July/August 2020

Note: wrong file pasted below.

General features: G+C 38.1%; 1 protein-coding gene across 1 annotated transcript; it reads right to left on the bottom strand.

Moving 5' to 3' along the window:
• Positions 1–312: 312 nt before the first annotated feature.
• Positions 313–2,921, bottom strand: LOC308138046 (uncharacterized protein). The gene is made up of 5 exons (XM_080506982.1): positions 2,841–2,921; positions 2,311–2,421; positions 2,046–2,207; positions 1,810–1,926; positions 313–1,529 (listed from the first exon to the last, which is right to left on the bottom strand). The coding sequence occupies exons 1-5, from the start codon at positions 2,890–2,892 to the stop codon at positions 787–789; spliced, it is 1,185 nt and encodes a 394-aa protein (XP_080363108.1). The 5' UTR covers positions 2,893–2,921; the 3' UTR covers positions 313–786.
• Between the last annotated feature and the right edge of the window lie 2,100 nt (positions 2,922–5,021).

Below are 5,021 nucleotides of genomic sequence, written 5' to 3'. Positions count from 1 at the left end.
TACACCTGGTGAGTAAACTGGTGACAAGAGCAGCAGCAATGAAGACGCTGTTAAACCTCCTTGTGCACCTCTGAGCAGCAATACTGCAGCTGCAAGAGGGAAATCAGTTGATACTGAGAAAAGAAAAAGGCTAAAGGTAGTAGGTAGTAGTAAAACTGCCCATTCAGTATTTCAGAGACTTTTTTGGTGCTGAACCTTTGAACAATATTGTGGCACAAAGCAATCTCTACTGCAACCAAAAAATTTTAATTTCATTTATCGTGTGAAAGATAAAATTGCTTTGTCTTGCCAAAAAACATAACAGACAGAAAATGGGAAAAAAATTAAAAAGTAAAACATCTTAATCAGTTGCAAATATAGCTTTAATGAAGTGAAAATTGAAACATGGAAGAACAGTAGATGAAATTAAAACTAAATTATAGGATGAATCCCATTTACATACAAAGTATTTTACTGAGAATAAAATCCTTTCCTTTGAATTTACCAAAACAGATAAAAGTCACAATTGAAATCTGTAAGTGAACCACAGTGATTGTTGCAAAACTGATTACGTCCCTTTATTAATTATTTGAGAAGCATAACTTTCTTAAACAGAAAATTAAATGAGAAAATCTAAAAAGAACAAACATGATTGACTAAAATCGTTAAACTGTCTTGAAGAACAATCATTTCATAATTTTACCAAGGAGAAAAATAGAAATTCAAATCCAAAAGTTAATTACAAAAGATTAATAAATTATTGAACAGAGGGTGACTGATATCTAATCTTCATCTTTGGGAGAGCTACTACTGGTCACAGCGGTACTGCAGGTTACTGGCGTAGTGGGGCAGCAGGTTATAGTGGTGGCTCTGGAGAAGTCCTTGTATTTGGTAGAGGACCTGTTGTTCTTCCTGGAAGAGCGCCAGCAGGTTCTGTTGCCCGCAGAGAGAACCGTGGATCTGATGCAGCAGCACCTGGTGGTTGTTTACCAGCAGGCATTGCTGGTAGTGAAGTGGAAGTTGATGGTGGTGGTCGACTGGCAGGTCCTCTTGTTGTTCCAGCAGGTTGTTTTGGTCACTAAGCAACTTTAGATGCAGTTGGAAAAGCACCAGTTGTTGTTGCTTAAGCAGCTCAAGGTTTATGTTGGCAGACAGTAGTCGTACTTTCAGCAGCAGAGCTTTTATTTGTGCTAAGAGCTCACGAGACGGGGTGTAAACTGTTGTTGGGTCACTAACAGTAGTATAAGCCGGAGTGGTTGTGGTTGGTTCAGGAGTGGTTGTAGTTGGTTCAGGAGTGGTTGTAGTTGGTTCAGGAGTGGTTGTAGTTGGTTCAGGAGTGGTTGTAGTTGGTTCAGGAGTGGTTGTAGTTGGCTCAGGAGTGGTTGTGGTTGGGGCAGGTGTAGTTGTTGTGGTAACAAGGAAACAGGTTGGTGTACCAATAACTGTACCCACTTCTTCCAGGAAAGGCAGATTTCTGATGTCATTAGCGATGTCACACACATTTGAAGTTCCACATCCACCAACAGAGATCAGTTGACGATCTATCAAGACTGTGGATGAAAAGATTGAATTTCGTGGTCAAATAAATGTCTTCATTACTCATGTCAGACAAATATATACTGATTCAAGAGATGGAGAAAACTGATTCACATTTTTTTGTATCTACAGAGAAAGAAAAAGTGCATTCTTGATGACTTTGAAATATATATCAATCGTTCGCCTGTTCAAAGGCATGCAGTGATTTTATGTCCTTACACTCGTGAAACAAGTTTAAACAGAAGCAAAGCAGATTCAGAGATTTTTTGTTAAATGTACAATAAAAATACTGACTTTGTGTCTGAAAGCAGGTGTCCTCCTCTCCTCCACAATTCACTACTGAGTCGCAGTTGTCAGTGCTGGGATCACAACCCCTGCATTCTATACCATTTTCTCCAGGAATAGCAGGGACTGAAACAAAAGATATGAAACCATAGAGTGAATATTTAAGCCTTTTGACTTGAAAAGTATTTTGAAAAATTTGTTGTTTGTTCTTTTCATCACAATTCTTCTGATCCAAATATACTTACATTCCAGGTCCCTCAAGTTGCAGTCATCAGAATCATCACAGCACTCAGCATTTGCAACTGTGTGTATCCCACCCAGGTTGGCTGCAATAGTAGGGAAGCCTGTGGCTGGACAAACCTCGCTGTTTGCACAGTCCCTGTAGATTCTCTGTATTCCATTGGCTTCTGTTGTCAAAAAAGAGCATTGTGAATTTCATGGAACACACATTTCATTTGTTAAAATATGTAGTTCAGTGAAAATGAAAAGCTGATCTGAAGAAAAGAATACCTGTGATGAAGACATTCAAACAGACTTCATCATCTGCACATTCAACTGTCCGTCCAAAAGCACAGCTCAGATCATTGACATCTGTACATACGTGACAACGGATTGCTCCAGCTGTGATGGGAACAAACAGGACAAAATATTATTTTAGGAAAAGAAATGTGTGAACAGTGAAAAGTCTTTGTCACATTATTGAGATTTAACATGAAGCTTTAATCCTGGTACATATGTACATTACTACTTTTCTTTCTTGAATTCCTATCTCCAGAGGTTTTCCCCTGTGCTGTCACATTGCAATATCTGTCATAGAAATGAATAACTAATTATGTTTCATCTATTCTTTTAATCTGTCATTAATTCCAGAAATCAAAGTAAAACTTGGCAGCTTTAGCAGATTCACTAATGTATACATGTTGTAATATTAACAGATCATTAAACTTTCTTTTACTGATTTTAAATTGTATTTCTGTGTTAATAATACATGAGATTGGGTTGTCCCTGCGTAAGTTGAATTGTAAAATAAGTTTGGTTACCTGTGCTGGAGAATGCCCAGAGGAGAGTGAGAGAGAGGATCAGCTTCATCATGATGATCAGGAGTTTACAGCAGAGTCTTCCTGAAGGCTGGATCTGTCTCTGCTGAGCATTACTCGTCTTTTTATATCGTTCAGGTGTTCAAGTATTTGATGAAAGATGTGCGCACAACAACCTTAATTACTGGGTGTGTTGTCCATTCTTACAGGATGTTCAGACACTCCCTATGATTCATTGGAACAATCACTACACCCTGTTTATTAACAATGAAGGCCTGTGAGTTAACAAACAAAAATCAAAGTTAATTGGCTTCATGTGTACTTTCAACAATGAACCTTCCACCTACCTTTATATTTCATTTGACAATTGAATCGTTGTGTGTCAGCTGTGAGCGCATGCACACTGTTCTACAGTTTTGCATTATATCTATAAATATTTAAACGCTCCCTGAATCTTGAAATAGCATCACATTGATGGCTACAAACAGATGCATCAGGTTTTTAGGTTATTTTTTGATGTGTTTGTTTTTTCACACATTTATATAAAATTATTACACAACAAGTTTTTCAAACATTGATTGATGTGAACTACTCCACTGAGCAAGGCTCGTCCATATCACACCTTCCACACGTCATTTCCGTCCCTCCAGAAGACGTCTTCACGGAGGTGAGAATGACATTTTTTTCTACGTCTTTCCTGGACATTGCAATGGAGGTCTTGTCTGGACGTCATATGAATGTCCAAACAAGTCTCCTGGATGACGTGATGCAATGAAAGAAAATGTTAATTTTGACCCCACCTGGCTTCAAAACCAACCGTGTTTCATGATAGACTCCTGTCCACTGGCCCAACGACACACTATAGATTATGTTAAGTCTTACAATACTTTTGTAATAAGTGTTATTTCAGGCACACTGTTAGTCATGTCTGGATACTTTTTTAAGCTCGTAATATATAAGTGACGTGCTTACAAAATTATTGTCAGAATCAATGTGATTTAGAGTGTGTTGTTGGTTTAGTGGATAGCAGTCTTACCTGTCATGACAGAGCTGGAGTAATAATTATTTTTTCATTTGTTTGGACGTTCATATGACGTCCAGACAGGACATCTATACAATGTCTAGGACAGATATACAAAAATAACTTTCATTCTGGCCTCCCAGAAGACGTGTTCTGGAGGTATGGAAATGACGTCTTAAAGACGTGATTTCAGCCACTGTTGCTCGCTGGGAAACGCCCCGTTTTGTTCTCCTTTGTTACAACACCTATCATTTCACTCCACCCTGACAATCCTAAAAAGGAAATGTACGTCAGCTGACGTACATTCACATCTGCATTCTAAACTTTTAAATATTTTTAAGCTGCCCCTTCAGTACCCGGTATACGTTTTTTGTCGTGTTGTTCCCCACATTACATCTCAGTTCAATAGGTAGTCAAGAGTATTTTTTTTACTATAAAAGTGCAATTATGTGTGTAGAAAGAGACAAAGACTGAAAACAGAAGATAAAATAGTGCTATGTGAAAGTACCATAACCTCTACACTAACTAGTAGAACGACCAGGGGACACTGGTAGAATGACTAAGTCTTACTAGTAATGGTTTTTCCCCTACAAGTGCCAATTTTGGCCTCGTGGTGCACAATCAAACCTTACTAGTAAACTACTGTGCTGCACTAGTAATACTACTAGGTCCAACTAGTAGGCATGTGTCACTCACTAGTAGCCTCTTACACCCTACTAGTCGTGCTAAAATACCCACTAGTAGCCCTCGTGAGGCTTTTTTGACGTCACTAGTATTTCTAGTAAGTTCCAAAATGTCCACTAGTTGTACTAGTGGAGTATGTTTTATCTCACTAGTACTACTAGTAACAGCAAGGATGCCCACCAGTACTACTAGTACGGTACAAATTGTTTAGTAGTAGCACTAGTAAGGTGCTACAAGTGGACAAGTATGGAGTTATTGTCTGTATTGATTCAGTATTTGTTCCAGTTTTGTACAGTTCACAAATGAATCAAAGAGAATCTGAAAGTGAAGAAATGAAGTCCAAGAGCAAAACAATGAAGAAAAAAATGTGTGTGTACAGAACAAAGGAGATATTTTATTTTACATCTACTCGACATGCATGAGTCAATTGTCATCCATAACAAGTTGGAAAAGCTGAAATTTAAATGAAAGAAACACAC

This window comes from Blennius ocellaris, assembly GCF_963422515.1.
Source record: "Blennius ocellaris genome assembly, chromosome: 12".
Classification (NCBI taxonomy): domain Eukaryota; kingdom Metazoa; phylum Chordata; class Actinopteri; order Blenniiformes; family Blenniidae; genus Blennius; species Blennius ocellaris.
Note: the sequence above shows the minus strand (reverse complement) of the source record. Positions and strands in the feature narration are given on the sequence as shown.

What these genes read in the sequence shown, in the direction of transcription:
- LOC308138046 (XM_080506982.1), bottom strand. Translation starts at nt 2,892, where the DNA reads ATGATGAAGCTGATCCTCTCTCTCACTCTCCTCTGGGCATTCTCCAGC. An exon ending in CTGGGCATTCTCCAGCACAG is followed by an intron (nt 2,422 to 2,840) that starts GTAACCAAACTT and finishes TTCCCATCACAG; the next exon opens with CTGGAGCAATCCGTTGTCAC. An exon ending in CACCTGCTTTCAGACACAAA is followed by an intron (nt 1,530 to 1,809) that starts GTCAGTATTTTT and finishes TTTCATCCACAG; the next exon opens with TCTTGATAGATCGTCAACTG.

JULY/AUGUST 2020 AFTERMARKET 31 www.aftermarketonline.net deceleration, by operating the electric motor as generator. Even though the recuperation potential is subject to limitations in future cars, much braking will be carried out by regenerative deceleration. Consequently, the standard friction brake will be used less frequently. “Brake systems should be designed in line with new demands that are caused by particularities of future vehicle generations. Brake noise, vibration and harshness (NVH) can play a critical role for the customer, especially in the premium segment of the market. In electric cars, the situation is particularly critical, due to a lower level of ambient noise. Meanwhile, In the electric vehicle, reducing residual drag is more important than in a standard car because of its impact on the energy balance of the vehicle.” On the need for different materials, Mario observed: “Since used less frequently, special attention is required to avoid excessive corrosion of brake discs and pads. In addition, high and stable friction coefficients must be guaranteed, even if the brake system has undergone long phases of inactivity.” He concluded: “Putting all of these potentials and challenges together, it has become clear that wheelbrakes should be specifically developed for electric vehicles, leaving lots of innovation potential in the field of corrosion avoidance, friction materials and lightweight design.” Silent running As vehicles have become quieter, and in the case of EVs and hybrids, very quiet indeed, the issue of brake noise has come to the fore. Stefan Bachmann, Team Leader for the MEYLE brake and drive product area said: “We note a clear trend towards sensitive perception of sounds. This is easy to understand, especially with regard to the electromobility. By eliminating engine noises, the driver becomes more sensitive to noise in the vehicle, so that previously unnoticed brake noises can now be perceived. “A squealing brake does not always mean a broken brake pad or disc. First and foremost, it must be said that there are actually brake systems with mechanical wear contacts. Instead of a message in the cockpit about the wear, a squealing noise is heard when braking. As a rule, the sportier the brake pads are, the more they tend to squeal. In the case of sporty drivers, higher loads can result in stronger vibrations between the brake pads and the brake disc, which can be perceived by the driver as disturbing or squealing in certain frequency ranges. In addition, 'neighbouring' components such as control arm bushings are worn out and vibration is transmitted in the direction of the last component of the overall suspension – the brake. Nevertheless, a squealing brake can of course also mean that there is a fault in the brake system or that incorrect brake components have been installed.” Style According to Stefan, driving style can have a big impact: “The classic driver places a lot of emphasis on comfort, whereas the sporty ambitious driver attaches greater importance to performance. “While the MEYLE- ORIGINAL brake pads focus on the lowest possible background noise for the ‘comfortable’ driver, the MEYLE-PD brake pads clearly focus on performance for sporty driving and tight response. “With the new MEYLE-PD brake pads next generation, we have succeeded in combining the best of both worlds, resulting in performance- oriented, low-noise brake pads that also cause significantly less emissions. This not only helps the environment, but also makes rims cleaner for longer. “For the MEYLE-PD brake pads, we have adapted the friction material and further developed it technically. The design of the brake pads has also been adapted; Chamfer and slots of the friction pad are optimally and individually aligned to the different vehicles.” Stefan added: “The new MEYLE-PD brake pads have individual so-called shims, between three and five layers depending on the application, which decouple vibrations in the best possible way and thus further minimize noise development.” Judder Brake problems maybe more common at present. Under-use, as seen under lockdown, is not great for brakes. Colin Cottrell, Marketing and Central Operations Director at LKQ Euro Car Parts observed: “If left for a while, a vehicle’s brake discs can begin to corrode, because there’s no motion to stop rust from building up. This can contribute to brake judder and can eventually lead to the brakes seizing up entirely, all of which mean the vehicle must go into a garage for repair. On how to deal with seized brakes, Colin commented: “After checking all the relevant components and removing the brake discs, use appropriate tools to thoroughly de-rust the contact surfaces and hub edge. A purpose-made hub grinder will speed up the job and reduce the chance of hub damage. Witness marks on the back of the disc face are a sure sign of issues, particularly if uneven contact and rust is evident. Use a good brake cleaner to clean the bright metal contact surface. “Once the brakes are totally flat and clean, it’s important to measure brake disc thickness variation. In our experience, this is the most often overlooked part of the diagnostics and repair process. It should be carried out every time, to ensure nothing is missed, as even the tiniest spec of dirt or rust can mean that the disc wears unevenly. “Use a dial gauge to measure the lateral run-out 10-15mm below the maximum radius of the disc. We recommend that the maximum disc run-out is 0.07mm. If the hubs are clean and you’re still getting readings higher than this, remove the disc and use the dial gauge to measure the hub run-out. This should be no greater than 0.03mm. Colin added: “Providing a complete service is the best way to ensure customers are happy when they leave your workshop, and to drive repeat custom. They might have come in complaining of brake judder, or have visibly corroded brakes, but we recommend checking their brake fluid while they’re with you.” Above: Directional brake pads from Delphi Technologies